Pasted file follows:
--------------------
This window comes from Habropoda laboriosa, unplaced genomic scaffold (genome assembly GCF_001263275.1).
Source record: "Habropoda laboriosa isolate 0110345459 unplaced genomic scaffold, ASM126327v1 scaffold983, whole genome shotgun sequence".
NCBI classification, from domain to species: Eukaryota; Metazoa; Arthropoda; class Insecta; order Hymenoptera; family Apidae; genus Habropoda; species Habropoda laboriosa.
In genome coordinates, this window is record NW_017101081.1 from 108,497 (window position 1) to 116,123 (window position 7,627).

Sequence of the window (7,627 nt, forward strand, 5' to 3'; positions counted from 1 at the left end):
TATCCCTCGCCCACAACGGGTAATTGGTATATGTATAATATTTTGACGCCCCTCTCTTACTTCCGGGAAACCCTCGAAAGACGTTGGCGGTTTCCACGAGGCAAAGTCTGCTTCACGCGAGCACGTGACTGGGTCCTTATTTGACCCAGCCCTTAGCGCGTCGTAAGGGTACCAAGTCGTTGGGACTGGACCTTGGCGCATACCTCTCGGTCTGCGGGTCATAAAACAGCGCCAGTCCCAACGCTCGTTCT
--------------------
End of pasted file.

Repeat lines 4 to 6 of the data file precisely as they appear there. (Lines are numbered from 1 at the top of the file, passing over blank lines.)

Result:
In genome coordinates, this window is record NW_017101081.1 from 108,497 (window position 1) to 116,123 (window position 7,627).

Sequence of the window (7,627 nt, forward strand, 5' to 3'; positions counted from 1 at the left end):
TATCCCTCGCCCACAACGGGTAATTGGTATATGTATAATATTTTGACGCCCCTCTCTTACTTCCGGGAAACCCTCGAAAGACGTTGGCGGTTTCCACGAGGCAAAGTCTGCTTCACGCGAGCACGTGACTGGGTCCTTATTTGACCCAGCCCTTAGCGCGTCGTAAGGGTACCAAGTCGTTGGGACTGGACCTTGGCGCATACCTCTCGGTCTGCGGGTCATAAAACAGCGCCAGTCCCAACGCTCGTTCT